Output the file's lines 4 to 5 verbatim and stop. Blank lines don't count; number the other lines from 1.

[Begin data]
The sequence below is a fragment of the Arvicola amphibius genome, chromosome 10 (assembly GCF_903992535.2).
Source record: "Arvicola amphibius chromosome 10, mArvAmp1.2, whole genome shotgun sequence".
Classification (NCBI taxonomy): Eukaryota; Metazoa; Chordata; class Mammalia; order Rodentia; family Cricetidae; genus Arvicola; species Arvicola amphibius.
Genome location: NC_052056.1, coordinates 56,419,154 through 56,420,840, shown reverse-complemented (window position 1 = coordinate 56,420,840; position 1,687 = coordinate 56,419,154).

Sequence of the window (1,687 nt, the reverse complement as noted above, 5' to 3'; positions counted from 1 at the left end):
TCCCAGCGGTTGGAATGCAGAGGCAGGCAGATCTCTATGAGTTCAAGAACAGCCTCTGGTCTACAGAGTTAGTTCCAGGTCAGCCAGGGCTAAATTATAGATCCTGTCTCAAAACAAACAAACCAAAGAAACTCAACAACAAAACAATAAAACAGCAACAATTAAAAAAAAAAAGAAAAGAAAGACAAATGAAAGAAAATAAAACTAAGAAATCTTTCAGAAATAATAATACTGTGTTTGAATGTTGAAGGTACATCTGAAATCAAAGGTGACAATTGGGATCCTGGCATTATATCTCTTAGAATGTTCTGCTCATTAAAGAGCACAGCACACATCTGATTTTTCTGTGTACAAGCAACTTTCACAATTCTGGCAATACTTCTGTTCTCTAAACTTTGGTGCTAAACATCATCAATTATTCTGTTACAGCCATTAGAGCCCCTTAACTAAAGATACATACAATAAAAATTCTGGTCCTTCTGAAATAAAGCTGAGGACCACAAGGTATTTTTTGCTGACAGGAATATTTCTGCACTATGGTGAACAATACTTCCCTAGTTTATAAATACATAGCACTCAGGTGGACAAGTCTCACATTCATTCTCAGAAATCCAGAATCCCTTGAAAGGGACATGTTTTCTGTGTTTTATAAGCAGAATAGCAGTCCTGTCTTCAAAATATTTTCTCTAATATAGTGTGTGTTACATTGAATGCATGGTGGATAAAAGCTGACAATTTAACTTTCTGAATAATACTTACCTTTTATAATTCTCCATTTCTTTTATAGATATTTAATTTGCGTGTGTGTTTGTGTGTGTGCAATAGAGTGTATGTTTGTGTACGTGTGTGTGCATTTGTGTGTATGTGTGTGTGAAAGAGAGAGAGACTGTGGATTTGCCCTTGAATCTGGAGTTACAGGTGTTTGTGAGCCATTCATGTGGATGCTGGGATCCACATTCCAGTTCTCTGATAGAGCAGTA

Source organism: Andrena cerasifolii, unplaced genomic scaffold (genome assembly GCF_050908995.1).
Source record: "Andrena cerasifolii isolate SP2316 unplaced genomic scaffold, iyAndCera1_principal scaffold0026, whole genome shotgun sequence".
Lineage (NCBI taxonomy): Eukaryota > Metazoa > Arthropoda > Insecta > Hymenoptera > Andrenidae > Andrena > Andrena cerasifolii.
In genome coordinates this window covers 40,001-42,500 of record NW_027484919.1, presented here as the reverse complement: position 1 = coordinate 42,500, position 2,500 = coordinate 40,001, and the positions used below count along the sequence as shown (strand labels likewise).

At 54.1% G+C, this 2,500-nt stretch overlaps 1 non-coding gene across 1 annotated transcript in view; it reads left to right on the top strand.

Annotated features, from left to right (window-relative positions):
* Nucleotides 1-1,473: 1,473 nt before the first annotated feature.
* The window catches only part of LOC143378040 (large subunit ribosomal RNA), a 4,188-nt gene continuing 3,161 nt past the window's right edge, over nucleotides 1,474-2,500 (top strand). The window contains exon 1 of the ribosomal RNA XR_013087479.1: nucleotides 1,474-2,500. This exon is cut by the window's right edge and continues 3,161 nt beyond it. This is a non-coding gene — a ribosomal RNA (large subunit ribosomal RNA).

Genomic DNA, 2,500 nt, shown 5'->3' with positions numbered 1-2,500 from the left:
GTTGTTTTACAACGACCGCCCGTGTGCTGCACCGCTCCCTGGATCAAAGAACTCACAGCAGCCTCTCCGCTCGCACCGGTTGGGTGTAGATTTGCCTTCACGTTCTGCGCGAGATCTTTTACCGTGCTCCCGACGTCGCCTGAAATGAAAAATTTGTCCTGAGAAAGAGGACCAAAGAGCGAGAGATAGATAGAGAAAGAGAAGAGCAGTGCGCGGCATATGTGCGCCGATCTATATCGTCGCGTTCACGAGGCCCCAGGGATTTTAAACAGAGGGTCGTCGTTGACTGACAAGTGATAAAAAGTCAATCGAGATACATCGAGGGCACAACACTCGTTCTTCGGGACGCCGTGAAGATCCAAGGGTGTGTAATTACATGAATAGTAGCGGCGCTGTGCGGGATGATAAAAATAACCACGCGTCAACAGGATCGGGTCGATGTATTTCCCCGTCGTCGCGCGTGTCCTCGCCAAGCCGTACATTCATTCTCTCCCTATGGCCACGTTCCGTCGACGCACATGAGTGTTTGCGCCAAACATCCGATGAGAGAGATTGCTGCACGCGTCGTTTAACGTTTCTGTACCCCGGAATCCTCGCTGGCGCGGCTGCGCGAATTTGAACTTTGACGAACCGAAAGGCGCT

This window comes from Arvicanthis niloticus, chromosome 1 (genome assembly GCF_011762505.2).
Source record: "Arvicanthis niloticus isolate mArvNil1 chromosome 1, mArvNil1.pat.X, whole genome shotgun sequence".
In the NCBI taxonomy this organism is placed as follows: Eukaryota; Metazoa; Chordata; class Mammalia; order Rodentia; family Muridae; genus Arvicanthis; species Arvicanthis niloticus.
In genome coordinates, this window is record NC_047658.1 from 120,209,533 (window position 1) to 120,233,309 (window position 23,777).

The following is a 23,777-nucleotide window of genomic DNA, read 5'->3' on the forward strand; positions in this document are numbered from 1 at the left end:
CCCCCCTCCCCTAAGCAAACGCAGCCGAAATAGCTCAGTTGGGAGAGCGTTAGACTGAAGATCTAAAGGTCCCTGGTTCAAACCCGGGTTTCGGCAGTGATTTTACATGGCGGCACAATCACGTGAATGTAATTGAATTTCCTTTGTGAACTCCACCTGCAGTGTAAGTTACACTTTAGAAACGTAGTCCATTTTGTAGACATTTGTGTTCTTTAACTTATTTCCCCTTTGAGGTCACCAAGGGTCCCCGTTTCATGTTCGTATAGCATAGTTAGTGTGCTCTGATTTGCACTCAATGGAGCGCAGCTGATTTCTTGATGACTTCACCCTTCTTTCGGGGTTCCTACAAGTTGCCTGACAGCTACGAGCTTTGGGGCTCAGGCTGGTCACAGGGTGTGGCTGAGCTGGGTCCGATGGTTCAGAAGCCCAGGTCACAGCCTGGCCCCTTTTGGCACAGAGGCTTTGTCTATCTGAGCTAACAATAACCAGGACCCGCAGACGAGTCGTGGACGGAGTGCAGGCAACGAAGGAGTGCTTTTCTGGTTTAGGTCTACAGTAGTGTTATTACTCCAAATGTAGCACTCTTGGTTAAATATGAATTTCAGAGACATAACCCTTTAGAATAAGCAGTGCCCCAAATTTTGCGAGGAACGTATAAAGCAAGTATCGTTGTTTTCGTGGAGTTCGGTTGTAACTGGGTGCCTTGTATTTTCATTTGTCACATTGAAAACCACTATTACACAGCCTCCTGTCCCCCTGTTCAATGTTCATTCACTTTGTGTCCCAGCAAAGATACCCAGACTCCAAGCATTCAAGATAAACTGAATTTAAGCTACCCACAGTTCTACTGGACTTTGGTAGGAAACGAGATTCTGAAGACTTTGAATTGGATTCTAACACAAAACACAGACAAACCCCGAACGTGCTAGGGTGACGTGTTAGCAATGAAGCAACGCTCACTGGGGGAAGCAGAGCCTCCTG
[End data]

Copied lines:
Genome location: NC_052056.1, coordinates 56,419,154 through 56,420,840, shown reverse-complemented (window position 1 = coordinate 56,420,840; position 1,687 = coordinate 56,419,154).

Sequence of the window (1,687 nt, the reverse complement as noted above, 5' to 3'; positions counted from 1 at the left end):